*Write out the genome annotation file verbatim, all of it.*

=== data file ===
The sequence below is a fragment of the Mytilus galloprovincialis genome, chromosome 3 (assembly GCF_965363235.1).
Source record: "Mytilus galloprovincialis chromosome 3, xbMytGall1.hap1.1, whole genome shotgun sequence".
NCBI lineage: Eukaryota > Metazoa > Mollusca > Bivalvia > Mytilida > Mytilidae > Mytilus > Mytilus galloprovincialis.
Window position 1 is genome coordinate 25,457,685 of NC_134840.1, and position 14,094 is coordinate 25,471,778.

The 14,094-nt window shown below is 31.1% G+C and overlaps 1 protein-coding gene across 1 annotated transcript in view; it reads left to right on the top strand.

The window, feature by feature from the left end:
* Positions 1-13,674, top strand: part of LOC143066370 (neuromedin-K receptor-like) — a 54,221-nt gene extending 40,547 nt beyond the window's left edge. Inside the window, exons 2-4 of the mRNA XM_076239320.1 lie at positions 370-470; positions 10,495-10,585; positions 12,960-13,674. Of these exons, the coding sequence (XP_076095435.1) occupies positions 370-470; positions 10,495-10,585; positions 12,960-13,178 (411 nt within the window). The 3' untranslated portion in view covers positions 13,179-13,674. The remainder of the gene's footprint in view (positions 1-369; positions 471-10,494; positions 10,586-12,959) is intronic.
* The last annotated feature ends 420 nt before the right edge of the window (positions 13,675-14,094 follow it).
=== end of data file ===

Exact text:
The sequence below is a fragment of the Mytilus galloprovincialis genome, chromosome 3 (assembly GCF_965363235.1).
Source record: "Mytilus galloprovincialis chromosome 3, xbMytGall1.hap1.1, whole genome shotgun sequence".
NCBI lineage: Eukaryota > Metazoa > Mollusca > Bivalvia > Mytilida > Mytilidae > Mytilus > Mytilus galloprovincialis.
Window position 1 is genome coordinate 25,457,685 of NC_134840.1, and position 14,094 is coordinate 25,471,778.

The 14,094-nt window shown below is 31.1% G+C and overlaps 1 protein-coding gene across 1 annotated transcript in view; it reads left to right on the top strand.

The window, feature by feature from the left end:
* Positions 1-13,674, top strand: part of LOC143066370 (neuromedin-K receptor-like) — a 54,221-nt gene extending 40,547 nt beyond the window's left edge. Inside the window, exons 2-4 of the mRNA XM_076239320.1 lie at positions 370-470; positions 10,495-10,585; positions 12,960-13,674. Of these exons, the coding sequence (XP_076095435.1) occupies positions 370-470; positions 10,495-10,585; positions 12,960-13,178 (411 nt within the window). The 3' untranslated portion in view covers positions 13,179-13,674. The remainder of the gene's footprint in view (positions 1-369; positions 471-10,494; positions 10,586-12,959) is intronic.
* The last annotated feature ends 420 nt before the right edge of the window (positions 13,675-14,094 follow it).